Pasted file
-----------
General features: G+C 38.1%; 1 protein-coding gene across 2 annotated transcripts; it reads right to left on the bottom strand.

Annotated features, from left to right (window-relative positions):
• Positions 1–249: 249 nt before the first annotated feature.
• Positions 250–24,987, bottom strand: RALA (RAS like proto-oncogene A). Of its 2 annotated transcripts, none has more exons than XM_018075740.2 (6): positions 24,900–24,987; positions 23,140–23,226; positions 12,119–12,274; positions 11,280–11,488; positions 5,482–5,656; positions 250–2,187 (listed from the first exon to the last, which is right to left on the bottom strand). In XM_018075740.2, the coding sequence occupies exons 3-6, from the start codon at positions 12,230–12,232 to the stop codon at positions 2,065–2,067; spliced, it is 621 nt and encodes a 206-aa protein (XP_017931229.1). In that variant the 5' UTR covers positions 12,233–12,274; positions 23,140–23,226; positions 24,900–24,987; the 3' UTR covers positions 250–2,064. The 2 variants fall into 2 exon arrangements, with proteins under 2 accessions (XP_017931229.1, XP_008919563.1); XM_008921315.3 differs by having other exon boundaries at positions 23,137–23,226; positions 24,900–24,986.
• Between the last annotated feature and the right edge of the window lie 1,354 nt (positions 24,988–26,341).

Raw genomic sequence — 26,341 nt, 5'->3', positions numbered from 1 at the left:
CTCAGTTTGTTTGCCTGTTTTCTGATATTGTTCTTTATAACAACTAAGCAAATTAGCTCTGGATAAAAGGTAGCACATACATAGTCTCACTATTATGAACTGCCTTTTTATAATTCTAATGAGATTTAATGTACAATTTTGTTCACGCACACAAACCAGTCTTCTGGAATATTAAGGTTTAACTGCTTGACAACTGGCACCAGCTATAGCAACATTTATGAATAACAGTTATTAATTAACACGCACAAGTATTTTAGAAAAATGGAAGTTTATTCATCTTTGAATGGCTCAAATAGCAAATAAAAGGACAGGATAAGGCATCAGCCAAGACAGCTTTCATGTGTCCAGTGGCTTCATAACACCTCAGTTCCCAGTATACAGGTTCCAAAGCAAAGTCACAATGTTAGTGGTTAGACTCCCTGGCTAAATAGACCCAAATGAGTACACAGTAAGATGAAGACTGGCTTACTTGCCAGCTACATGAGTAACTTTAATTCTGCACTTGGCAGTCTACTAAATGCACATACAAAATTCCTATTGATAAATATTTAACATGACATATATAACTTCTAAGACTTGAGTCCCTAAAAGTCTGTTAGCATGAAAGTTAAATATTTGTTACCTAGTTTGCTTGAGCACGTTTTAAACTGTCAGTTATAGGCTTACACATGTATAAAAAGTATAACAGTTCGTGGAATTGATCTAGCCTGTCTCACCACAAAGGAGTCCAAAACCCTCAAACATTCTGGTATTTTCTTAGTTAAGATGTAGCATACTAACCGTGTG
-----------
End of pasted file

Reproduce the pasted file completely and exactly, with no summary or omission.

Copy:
General features: G+C 38.1%; 1 protein-coding gene across 2 annotated transcripts; it reads right to left on the bottom strand.

Annotated features, from left to right (window-relative positions):
• Positions 1–249: 249 nt before the first annotated feature.
• Positions 250–24,987, bottom strand: RALA (RAS like proto-oncogene A). Of its 2 annotated transcripts, none has more exons than XM_018075740.2 (6): positions 24,900–24,987; positions 23,140–23,226; positions 12,119–12,274; positions 11,280–11,488; positions 5,482–5,656; positions 250–2,187 (listed from the first exon to the last, which is right to left on the bottom strand). In XM_018075740.2, the coding sequence occupies exons 3-6, from the start codon at positions 12,230–12,232 to the stop codon at positions 2,065–2,067; spliced, it is 621 nt and encodes a 206-aa protein (XP_017931229.1). In that variant the 5' UTR covers positions 12,233–12,274; positions 23,140–23,226; positions 24,900–24,987; the 3' UTR covers positions 250–2,064. The 2 variants fall into 2 exon arrangements, with proteins under 2 accessions (XP_017931229.1, XP_008919563.1); XM_008921315.3 differs by having other exon boundaries at positions 23,137–23,226; positions 24,900–24,986.
• Between the last annotated feature and the right edge of the window lie 1,354 nt (positions 24,988–26,341).

Raw genomic sequence — 26,341 nt, 5'->3', positions numbered from 1 at the left:
CTCAGTTTGTTTGCCTGTTTTCTGATATTGTTCTTTATAACAACTAAGCAAATTAGCTCTGGATAAAAGGTAGCACATACATAGTCTCACTATTATGAACTGCCTTTTTATAATTCTAATGAGATTTAATGTACAATTTTGTTCACGCACACAAACCAGTCTTCTGGAATATTAAGGTTTAACTGCTTGACAACTGGCACCAGCTATAGCAACATTTATGAATAACAGTTATTAATTAACACGCACAAGTATTTTAGAAAAATGGAAGTTTATTCATCTTTGAATGGCTCAAATAGCAAATAAAAGGACAGGATAAGGCATCAGCCAAGACAGCTTTCATGTGTCCAGTGGCTTCATAACACCTCAGTTCCCAGTATACAGGTTCCAAAGCAAAGTCACAATGTTAGTGGTTAGACTCCCTGGCTAAATAGACCCAAATGAGTACACAGTAAGATGAAGACTGGCTTACTTGCCAGCTACATGAGTAACTTTAATTCTGCACTTGGCAGTCTACTAAATGCACATACAAAATTCCTATTGATAAATATTTAACATGACATATATAACTTCTAAGACTTGAGTCCCTAAAAGTCTGTTAGCATGAAAGTTAAATATTTGTTACCTAGTTTGCTTGAGCACGTTTTAAACTGTCAGTTATAGGCTTACACATGTATAAAAAGTATAACAGTTCGTGGAATTGATCTAGCCTGTCTCACCACAAAGGAGTCCAAAACCCTCAAACATTCTGGTATTTTCTTAGTTAAGATGTAGCATACTAACCGTGTG